Covid-19 Vaccines Available to Teens

Junior Aurora Marin shows off her ‘badge of honor’ after getting her Covid-19 vaccine. (J. Marin)

As of Monday, April 19, 2021, all individuals over the age of 16 are able to receive a COVID-19 vaccine. Most people are reluctant to get a vaccine because of the long lines at the vaccination sites and its lengthy process. However, it is still important to get vaccinated because this is the only approved treatment for COVID-19 as the NJ Department of Health expresses that “While no vaccine is 100% effective, all COVID-19 vaccines currently available to the United States have been shown to be highly effective at preventing COVID-19.” 

“Many teenagers are going off to college, sports camps. Etc.  Living in dorms makes it hard to social distance, so having the vaccine would be beneficial” expresses English teacher Mrs. Katie Scalera. Once receiving the vaccination, most people reported a pain in their shoulder that persists for a day or two after vaccination; rubbing ice on the vaccinated area is a possible remedy to the pain. However, Mrs. Scalera also mentioned, “People must take the vaccine and side effects seriously and monitor their health. If they have any questions or concerns, they should call their doctor immediately.” The distribution of the Johnson and Johnson vaccine was put on hold because of the blood clots it caused. Additionally, some individuals may experience an allergic reaction and a healthcare professional should be informed of this immediately. This leaves Pfizer and Moderna vaccines. Pfizer is approved for individuals over the age of 16. It has a 75-95% chance of preventing severe illness from COVID-19 seven days after the second dose. Moderna is approved for individuals over the age of 18. It has a 94-100% chance of preventing severe illness from COVID-19 fourteen days after the second dose. These statistics show that after vaccination, the chance of getting really sick from the virus is low. In addition, Tenzin Yiga, a sophomore that received the Pfizer vaccine expressed, “As long as you are able to and are medically equipped to, I don’t see why you should refuse to get the vaccine. If you can help end the spread of the virus,

To begin with, the COVID-19 vaccine is free- individuals without insurance do not need to worry about out-of-pocket costs. Young people were most likely the ones most affected by the pandemic because they are no longer able to socialize in person with friends and in some instances, attend school in person. Since teenagers are now eligible for vaccination, they should definitely get it because after an individual gets vaccinated, he or she can visit other fully vaccinated people without masks and distancing. They can also not have to quarantine after exposure if the person did not have any symptoms. Most people also dislike the wearing of masks; the sooner most of the population is vaccinated, the quicker masks wearing will cease to exist and people can go back to wearing their lipstick and lipgloss in public.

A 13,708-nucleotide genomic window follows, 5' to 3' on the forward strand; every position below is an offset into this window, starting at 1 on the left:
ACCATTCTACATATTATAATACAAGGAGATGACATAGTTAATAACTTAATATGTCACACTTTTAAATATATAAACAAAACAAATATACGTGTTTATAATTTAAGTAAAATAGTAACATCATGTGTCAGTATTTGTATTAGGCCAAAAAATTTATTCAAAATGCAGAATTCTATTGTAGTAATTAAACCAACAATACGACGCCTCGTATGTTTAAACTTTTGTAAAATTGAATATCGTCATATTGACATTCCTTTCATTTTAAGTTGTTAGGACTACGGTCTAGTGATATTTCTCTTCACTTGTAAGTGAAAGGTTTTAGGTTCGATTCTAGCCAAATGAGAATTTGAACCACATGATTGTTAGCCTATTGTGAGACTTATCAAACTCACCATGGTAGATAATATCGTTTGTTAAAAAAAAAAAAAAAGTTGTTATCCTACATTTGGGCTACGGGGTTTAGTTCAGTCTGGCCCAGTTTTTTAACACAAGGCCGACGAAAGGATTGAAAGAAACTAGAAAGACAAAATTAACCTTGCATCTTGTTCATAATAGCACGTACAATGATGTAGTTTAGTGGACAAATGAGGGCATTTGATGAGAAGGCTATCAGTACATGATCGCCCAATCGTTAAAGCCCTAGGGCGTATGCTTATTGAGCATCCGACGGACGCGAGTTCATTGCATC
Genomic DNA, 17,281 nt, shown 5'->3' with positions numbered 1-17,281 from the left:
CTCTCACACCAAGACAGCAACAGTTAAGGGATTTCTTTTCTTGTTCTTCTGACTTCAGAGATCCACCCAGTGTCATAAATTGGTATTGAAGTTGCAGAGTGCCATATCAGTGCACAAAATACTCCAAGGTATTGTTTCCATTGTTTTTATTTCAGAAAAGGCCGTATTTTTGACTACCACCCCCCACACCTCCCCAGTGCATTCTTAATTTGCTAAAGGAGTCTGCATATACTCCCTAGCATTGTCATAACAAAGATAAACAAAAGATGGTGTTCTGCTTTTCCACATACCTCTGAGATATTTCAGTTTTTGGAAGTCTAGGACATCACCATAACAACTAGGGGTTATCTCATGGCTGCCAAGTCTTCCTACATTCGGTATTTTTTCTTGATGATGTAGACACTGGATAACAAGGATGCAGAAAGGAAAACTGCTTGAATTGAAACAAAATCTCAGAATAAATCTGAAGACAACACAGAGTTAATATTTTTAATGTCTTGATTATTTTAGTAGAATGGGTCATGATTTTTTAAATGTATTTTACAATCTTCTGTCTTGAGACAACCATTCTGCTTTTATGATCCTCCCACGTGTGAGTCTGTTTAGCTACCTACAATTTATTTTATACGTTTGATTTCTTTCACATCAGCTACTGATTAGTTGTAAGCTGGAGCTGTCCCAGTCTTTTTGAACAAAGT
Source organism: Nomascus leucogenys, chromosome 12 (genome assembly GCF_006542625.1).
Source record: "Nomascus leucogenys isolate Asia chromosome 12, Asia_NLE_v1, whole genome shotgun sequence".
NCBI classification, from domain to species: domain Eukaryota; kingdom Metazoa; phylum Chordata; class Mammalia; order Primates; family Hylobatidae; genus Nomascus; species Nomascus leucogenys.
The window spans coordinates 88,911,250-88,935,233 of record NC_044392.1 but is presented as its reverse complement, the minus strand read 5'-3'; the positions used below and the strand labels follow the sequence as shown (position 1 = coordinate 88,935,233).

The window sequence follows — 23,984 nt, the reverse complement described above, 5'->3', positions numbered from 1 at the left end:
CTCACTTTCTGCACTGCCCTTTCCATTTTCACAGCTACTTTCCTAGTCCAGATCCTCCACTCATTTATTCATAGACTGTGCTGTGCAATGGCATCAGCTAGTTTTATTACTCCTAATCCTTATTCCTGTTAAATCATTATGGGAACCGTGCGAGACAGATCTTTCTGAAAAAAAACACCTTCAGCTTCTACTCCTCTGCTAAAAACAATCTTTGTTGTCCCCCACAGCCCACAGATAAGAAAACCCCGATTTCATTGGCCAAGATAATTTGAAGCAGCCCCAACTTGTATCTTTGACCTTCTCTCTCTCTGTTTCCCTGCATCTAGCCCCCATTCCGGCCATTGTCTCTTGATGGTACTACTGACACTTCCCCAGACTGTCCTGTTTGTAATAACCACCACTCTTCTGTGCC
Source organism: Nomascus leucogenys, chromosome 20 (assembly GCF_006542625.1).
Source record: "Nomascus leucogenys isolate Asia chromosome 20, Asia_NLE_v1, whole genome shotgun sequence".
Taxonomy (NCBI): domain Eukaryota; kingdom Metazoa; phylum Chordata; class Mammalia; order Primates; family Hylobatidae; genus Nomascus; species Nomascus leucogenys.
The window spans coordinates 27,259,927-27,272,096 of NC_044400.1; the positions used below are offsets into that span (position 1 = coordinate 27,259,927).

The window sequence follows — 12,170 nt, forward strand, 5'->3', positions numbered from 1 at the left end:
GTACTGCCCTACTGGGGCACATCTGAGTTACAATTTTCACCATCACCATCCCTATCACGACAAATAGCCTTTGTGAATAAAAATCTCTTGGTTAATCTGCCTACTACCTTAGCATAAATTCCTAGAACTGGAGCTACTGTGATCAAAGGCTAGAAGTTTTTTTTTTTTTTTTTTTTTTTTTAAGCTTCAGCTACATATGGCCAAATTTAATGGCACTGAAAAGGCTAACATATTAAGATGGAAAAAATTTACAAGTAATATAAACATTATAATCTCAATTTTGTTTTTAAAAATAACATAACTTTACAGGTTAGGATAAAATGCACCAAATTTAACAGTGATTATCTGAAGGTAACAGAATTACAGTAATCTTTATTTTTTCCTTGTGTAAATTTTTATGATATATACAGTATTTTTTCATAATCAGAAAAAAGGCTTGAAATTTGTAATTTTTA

Furthermore, the vaccine is perfectly safe to use. The vaccines have been reviewed multiple times by scientists, doctors, and healthcare professionals to be sure that no harm is to be inflicted. There are many myths around that express concern for reproductive troubles that come with vaccinations. However, the Centers for Disease Control and Prevention illustrates, “There is currently no evidence that COVID-19 vaccination causes any problems with pregnancy, including the development of the placenta. In addition, there is no evidence that fertility problems are a side effect of any vaccine, including COVID-19 vaccines.” Additionally, the vaccine does not alter a person’s DNA. This means that teenagers do not need to worry about becoming sterile after vaccination. Nevertheless, Mrs. Scalera also expresses, “If anyone does not feel comfortable receiving a vaccine, then they should not get it.” Eventually, everyone is going to have to get

Long lines, like this one at The Meadowlands Super Site on March 16th, have deterred many young people from getting the vaccine. (K. Sozzo)

vaccinated, so it is still better to get vaccinated sooner than later. 

Lastly, another reason that teenagers should get vaccinated is that it can protect the people around them. Many teenagers have parents or other family members that could get seriously sick from COVID-19. Individuals that are not eligible for the vaccine should learn more about COVID-19 and help others in their community get vaccinated. Once vaccinated, people should not cease the precautionary measures such as washing their hands, wearing masks, and social distancing. Tenzin Yiga reinforces this idea when she explains “people should continue to wear masks when they go out in public areas and in crowds, whether or not they are vaccinated. This will also assist in ending the spread of the virus as it helps to eliminate any factor of transmission.” 

In conclusion, vaccines are the safest medical treatment used to treat diseases. Now that teenagers are eligible and have many incentives to get vaccinated, they should do so immediately. The vaccine is going to help bring an end to the pandemic sooner, but everyone needs to do their part and get vaccinated; they also need to continue to take care of themselves by following the precautionary measures to reduce the spread of the virus.